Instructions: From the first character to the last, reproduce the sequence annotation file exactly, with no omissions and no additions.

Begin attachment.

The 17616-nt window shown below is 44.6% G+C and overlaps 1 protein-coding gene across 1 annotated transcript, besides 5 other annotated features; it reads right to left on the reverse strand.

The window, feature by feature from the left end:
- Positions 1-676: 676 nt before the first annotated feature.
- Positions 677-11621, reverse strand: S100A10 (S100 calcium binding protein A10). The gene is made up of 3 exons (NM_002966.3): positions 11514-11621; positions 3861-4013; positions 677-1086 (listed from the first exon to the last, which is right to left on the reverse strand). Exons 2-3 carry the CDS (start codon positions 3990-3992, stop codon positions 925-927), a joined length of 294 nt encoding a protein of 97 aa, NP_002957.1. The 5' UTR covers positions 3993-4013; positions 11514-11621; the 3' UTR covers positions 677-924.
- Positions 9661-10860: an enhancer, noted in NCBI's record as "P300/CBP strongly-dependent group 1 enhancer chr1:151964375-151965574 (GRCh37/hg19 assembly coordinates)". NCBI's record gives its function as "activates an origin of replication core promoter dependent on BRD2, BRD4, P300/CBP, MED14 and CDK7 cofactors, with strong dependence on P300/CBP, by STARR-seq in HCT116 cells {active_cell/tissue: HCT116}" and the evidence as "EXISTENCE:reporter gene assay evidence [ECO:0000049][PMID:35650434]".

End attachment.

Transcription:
The 17616-nt window shown below is 44.6% G+C and overlaps 1 protein-coding gene across 1 annotated transcript, besides 5 other annotated features; it reads right to left on the reverse strand.

The window, feature by feature from the left end:
- Positions 1-676: 676 nt before the first annotated feature.
- Positions 677-11621, reverse strand: S100A10 (S100 calcium binding protein A10). The gene is made up of 3 exons (NM_002966.3): positions 11514-11621; positions 3861-4013; positions 677-1086 (listed from the first exon to the last, which is right to left on the reverse strand). Exons 2-3 carry the CDS (start codon positions 3990-3992, stop codon positions 925-927), a joined length of 294 nt encoding a protein of 97 aa, NP_002957.1. The 5' UTR covers positions 3993-4013; positions 11514-11621; the 3' UTR covers positions 677-924.
- Positions 9661-10860: an enhancer, noted in NCBI's record as "P300/CBP strongly-dependent group 1 enhancer chr1:151964375-151965574 (GRCh37/hg19 assembly coordinates)". NCBI's record gives its function as "activates an origin of replication core promoter dependent on BRD2, BRD4, P300/CBP, MED14 and CDK7 cofactors, with strong dependence on P300/CBP, by STARR-seq in HCT116 cells {active_cell/tissue: HCT116}" and the evidence as "EXISTENCE:reporter gene assay evidence [ECO:0000049][PMID:35650434]".